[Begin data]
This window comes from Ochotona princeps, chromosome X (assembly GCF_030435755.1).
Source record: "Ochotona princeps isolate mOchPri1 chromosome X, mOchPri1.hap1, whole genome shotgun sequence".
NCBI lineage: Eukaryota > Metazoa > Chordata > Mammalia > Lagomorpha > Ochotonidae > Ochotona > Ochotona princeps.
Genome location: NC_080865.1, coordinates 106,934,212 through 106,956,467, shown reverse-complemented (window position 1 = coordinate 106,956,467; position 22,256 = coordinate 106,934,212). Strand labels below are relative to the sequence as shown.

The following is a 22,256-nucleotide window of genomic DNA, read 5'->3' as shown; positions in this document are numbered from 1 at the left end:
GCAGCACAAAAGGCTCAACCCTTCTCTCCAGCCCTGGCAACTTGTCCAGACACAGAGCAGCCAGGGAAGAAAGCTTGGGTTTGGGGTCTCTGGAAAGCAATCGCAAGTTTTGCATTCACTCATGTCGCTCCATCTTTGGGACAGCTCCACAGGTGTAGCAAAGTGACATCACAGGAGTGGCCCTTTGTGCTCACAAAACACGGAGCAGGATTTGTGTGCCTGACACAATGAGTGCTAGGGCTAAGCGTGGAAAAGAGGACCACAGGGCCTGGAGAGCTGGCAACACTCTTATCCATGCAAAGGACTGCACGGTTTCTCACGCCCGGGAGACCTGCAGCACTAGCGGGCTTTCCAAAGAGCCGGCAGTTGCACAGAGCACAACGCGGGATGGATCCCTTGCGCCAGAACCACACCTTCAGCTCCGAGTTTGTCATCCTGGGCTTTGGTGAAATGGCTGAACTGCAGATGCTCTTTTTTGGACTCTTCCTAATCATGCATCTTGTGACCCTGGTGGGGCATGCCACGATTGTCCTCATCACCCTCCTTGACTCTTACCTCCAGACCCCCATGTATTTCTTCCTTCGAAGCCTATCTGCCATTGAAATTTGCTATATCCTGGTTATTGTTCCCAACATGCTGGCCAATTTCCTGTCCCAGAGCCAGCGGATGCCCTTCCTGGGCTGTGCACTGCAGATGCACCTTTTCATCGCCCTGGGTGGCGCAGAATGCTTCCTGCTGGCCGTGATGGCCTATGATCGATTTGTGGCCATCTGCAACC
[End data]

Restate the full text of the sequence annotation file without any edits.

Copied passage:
This window comes from Ochotona princeps, chromosome X (assembly GCF_030435755.1).
Source record: "Ochotona princeps isolate mOchPri1 chromosome X, mOchPri1.hap1, whole genome shotgun sequence".
NCBI lineage: Eukaryota > Metazoa > Chordata > Mammalia > Lagomorpha > Ochotonidae > Ochotona > Ochotona princeps.
Genome location: NC_080865.1, coordinates 106,934,212 through 106,956,467, shown reverse-complemented (window position 1 = coordinate 106,956,467; position 22,256 = coordinate 106,934,212). Strand labels below are relative to the sequence as shown.

The following is a 22,256-nucleotide window of genomic DNA, read 5'->3' as shown; positions in this document are numbered from 1 at the left end:
GCAGCACAAAAGGCTCAACCCTTCTCTCCAGCCCTGGCAACTTGTCCAGACACAGAGCAGCCAGGGAAGAAAGCTTGGGTTTGGGGTCTCTGGAAAGCAATCGCAAGTTTTGCATTCACTCATGTCGCTCCATCTTTGGGACAGCTCCACAGGTGTAGCAAAGTGACATCACAGGAGTGGCCCTTTGTGCTCACAAAACACGGAGCAGGATTTGTGTGCCTGACACAATGAGTGCTAGGGCTAAGCGTGGAAAAGAGGACCACAGGGCCTGGAGAGCTGGCAACACTCTTATCCATGCAAAGGACTGCACGGTTTCTCACGCCCGGGAGACCTGCAGCACTAGCGGGCTTTCCAAAGAGCCGGCAGTTGCACAGAGCACAACGCGGGATGGATCCCTTGCGCCAGAACCACACCTTCAGCTCCGAGTTTGTCATCCTGGGCTTTGGTGAAATGGCTGAACTGCAGATGCTCTTTTTTGGACTCTTCCTAATCATGCATCTTGTGACCCTGGTGGGGCATGCCACGATTGTCCTCATCACCCTCCTTGACTCTTACCTCCAGACCCCCATGTATTTCTTCCTTCGAAGCCTATCTGCCATTGAAATTTGCTATATCCTGGTTATTGTTCCCAACATGCTGGCCAATTTCCTGTCCCAGAGCCAGCGGATGCCCTTCCTGGGCTGTGCACTGCAGATGCACCTTTTCATCGCCCTGGGTGGCGCAGAATGCTTCCTGCTGGCCGTGATGGCCTATGATCGATTTGTGGCCATCTGCAACC